Similarly, where a property has not been let for 105 days or more in the year, a ’period of grace’ election can be made. This allows the property to qualify as an FHL by deeming the let days condition to have been met, so long as all other FHL conditions were met for the year. It must be demonstrated that there was a genuine intention to let the property in the year. The HMRC guidance includes cancellation due to unforeseen circumstances, for example closures due to the lockdown restrictions, as an acceptable reason for not meeting the letting condition. To qualify for the period of grace election, the property must have met the letting condition in the previous year. The period of grace election can be made for up to two consecutive years, so for both 2020-21 and 2021-22 if necessary, which could be useful if the business did or does not recover quickly.

However, if the property does not qualify as an FHL after two consecutive period of grace elections, it will cease to qualify as an FHL thereafter, until it meets the conditions again.

It is also possible to combine both the period of grace and averaging elections to ensure a property continues to qualify as an FHL. Ian Harlock-Smith concludes:
“Due to reduced turnover and increased costs, many FHL businesses may have made a net tax loss in 2020-21. This loss can only be carried forward and offset against future profits from the FHL business and cannot be offset against other income or other UK property business profits.
“However, where the FHL did not meet the qualifying criteria for 2020-21, for example, and neither a period of grace nor averaging election is made, losses incurred in 2020-21 will be treated as regular UK property business losses.”

About Saffery Champness LLP
Saffery Champness LLP is a firm of chartered accountants that advises individuals and families, not-for-profit organisations and businesses across a range of sectors. As a member of Nexia International, it is part of a worldwide network of independent accounting and consulting firms.
For over 160 years, the firm’s success has been founded upon providing clients with a genuinely partner-led service and working with them to create bespoke solutions that help them to achieve their personal and business objectives. For more information visit or see Twitter @Safferys

What a great night of BH Banter!

Mulled wine and mince pies went down well at BH Banter at the Ocean Beach Hotel yesterday. We had a fantastic turnout last night and our guest speaker Richard Burn from Dorset Growth Hub wasn’t able to make it in person, but with the powers of technology, he was able to give us an update on “Grants for local business” via Zoom!
Three new members came along and received their members’ certificate –
Be sure to look out for confirmation of the February BH Banter event.

Letter from David Sidwick, Police & Crime Commissioner for Dorset

1 December 2021

Dear colleague,

Firstly, I would like to thank those of you who provided feedback on the frequency of these letters. Most of the feedback said that you would like to receive a monthly letter to update you on what’s been happening here at the Office – so, here is my first monthly PCC letter to you all.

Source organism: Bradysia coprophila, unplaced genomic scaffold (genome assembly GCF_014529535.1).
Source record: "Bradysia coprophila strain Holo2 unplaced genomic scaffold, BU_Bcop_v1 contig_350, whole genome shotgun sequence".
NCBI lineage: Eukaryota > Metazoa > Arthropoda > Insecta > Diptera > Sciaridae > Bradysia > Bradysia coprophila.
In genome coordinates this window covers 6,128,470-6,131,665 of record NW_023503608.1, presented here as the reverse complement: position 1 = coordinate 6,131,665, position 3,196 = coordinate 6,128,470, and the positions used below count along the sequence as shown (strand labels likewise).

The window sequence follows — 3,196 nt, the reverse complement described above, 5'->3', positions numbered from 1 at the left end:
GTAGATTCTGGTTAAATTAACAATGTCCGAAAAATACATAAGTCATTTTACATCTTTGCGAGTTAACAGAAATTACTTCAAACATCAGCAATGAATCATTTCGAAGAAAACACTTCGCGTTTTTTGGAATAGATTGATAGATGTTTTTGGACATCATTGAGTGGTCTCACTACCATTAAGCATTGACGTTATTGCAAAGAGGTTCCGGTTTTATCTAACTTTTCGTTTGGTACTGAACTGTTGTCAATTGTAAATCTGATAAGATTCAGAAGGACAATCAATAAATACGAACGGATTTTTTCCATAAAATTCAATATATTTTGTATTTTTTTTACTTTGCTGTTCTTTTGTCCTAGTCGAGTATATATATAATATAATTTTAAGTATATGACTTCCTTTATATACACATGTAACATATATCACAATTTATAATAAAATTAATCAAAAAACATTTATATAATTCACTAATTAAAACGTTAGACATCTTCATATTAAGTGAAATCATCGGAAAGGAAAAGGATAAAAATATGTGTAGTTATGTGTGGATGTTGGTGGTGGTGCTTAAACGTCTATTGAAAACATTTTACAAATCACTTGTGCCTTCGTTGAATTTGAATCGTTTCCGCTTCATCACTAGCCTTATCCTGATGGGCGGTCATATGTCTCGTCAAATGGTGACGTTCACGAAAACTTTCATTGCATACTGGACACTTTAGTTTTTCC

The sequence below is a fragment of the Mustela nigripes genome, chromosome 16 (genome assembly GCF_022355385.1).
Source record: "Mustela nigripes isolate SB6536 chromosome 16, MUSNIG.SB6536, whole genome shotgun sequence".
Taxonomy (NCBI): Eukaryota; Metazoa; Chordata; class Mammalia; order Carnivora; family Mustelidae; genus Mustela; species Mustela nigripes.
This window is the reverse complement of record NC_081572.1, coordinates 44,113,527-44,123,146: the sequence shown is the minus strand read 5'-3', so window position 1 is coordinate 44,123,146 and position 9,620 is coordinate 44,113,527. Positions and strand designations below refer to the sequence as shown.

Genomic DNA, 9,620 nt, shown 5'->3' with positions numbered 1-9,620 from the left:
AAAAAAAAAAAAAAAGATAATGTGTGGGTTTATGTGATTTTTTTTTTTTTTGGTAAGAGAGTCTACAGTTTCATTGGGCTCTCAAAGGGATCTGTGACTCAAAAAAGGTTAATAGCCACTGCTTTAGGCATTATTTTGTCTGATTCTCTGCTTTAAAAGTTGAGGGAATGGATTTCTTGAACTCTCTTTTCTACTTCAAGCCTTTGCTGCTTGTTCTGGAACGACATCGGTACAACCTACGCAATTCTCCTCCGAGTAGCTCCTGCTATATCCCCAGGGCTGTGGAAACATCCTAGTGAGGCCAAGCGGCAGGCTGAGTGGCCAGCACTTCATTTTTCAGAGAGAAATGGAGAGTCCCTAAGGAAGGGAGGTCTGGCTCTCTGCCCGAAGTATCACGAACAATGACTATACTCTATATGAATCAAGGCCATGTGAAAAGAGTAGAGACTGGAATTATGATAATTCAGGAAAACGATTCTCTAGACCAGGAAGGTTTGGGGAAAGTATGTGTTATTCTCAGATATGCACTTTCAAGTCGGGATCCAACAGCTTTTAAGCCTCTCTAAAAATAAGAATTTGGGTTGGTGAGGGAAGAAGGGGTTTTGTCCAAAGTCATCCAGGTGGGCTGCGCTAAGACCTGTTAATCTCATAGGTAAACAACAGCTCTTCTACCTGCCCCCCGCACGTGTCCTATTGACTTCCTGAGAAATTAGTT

Coincidentally, it’s been a month since I emailed you about the launch of my Police and Crime Plan and it has certainly been a busy month of progress on that front. This month has seen three national weeks of action: Safer Gambling Week, Alcohol Awareness Week and 16 Days of Action all of which link to the priorities in my plan.

As joint APCC lead for Addictions and Substance Misuse Portfolio, I am pleased to be able to highlight the work I am doing in securing a regional joined-up approach on drug dealing, substance misuse and gambling addiction, so that the entire South West works together to reduce this risk. There are also some quick-time positive actions that can be made to tackle problem gambling. For example, my office is working with Dorset Police Custody and the Criminal Justice Liaison and Diversion service to identify and monitor how many detainees have a gambling addiction – which hasn’t been done before. This will help give some much-needed information about the size of the problem in our county.

My blog addressing the issue of violence against women and girls highlights a lot of the work that is happening behind the scenes, including taking the very practical action of funding the purchase of over 1000 drink spiking testing kits, which will be made available in key locations, including hospitals, police stations and nightclubs across Dorset as well as almost 14,000 ‘stop-tops’ and ‘bottle-top spikes’, to help prevent drinks from being ‘spiked’.

A couple of weeks ago, I held the first Business Crime roundtable alongside Inspector Helen Deakin, the strategic business crime lead for Dorset Police, and we spoke with twenty representatives of national groups and local businesses to start the process of creating a Dorset Safer Business Partnership.

I also held the first Rural Crime roundtable where I got to discuss a range of rural crime issues with the Rural Crime Team, the Environment Agency, local authorities, insurance companies as well the National Farmers Union.

November has also seen me witness a warrant being executed on a shop in Boscombe, where thousands of pounds worth of illegal cigarettes and tobacco were seized together with a large amount of cash and suspected cannabis. It was a great example of partnership working in action; to see police officers working alongside our partner agencies was not only inspiring, but very encouraging when I consider the pledge I have made to make Dorset the Safest County in England and Wales.

Kind regards

David Sidwick
Dorset Police and Crime Commissioner